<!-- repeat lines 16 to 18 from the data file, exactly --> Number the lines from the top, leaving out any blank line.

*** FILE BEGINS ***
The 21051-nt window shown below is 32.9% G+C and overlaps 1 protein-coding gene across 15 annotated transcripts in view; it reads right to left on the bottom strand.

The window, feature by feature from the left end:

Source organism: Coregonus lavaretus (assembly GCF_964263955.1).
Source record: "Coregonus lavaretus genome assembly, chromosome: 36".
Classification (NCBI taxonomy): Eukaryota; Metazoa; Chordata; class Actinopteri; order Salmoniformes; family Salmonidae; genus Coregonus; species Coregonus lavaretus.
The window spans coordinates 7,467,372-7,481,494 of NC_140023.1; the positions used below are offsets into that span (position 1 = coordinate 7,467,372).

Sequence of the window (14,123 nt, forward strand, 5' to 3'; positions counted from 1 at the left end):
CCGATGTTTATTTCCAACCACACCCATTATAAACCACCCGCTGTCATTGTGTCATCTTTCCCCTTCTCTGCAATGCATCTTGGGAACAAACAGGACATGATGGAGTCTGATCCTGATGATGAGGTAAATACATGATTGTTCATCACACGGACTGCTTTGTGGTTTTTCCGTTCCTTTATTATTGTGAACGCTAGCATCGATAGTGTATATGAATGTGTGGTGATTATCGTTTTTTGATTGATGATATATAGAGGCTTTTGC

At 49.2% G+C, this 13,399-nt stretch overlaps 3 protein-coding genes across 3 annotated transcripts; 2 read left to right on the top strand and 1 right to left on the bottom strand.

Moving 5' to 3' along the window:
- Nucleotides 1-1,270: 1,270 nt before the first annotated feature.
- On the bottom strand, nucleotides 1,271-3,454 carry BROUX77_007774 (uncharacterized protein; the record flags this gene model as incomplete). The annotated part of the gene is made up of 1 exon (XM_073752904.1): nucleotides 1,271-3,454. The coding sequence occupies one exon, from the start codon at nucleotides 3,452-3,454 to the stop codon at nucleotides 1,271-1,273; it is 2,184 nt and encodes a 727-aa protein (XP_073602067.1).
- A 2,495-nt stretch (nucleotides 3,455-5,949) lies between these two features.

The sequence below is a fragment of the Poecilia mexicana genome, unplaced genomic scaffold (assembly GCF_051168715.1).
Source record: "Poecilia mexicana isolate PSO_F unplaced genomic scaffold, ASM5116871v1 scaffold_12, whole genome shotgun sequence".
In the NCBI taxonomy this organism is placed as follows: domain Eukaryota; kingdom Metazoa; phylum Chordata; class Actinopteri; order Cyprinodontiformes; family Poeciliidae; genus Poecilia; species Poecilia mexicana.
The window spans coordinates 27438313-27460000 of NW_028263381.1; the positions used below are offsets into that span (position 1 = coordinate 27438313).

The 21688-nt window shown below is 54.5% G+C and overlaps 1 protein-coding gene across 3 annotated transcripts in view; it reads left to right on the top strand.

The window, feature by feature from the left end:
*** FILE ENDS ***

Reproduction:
In the NCBI taxonomy this organism is placed as follows: domain Eukaryota; kingdom Metazoa; phylum Chordata; class Actinopteri; order Cyprinodontiformes; family Poeciliidae; genus Poecilia; species Poecilia mexicana.
The window spans coordinates 27438313-27460000 of NW_028263381.1; the positions used below are offsets into that span (position 1 = coordinate 27438313).

The 21688-nt window shown below is 54.5% G+C and overlaps 1 protein-coding gene across 3 annotated transcripts in view; it reads left to right on the top strand.